Monday, November 1, 2021

On live scoring 'Dracula' at the Somerville, plus a new way to show 'Nosferatu' to keep it scary

One of the scariest things about 'Dracula' (1931) at the Somerville Theatre: standing in the middle of Holland Street to get the requisite marquee shot.

Doing live music for 'Dracula' (1931) last night at the Somerville Theatre proved an interesting adventure in film underscoring.

After all, this wasn't a silent picture. True, there's no music. But it does have dialogue, sound effects, and a certain eerie quality that comes, in part, from the silence. 

I didn't want to get in the way of any of that. So I knew going in that there were times when I couldn't —and shouldn't—play anything.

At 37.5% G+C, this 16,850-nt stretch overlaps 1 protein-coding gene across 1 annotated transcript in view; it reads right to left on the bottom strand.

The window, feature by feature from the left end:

But once in the theater, I found it surprisingly difficult to resist the urge to play music. I accompany more than 100 films each year. And it was just really weird to be sitting there, with a film on the screen and a keyboard in front of me and an audience present, and not play.

As the film unspooled, I felt the character to whom I could most relate was Renfield, with his hunger for spiders representing my hunger to press the keys and make sounds. 

But I didn't need to be restrained, and in the end I felt I had a good sense of when to stay out and when to come in, and when to come in strong. 

Lugosi and victim in the unfinished basement of Carfax Abby. 

Although I improvised the score, I did create a full-fledged 'Dracula' theme in advance, which came in handy and helped the whole thing hold together.

Perhaps the most successful sequence was when Dracula tried to hypnotize Professor Van Helsing. 

On screen, played silent, it seems overlong and drawn out, with the quiet broken only by Bela Lugosi's commands to "Come here!"

But with music, I was told afterward that it turned into a scene of considerable dramatic suspense. Hooray!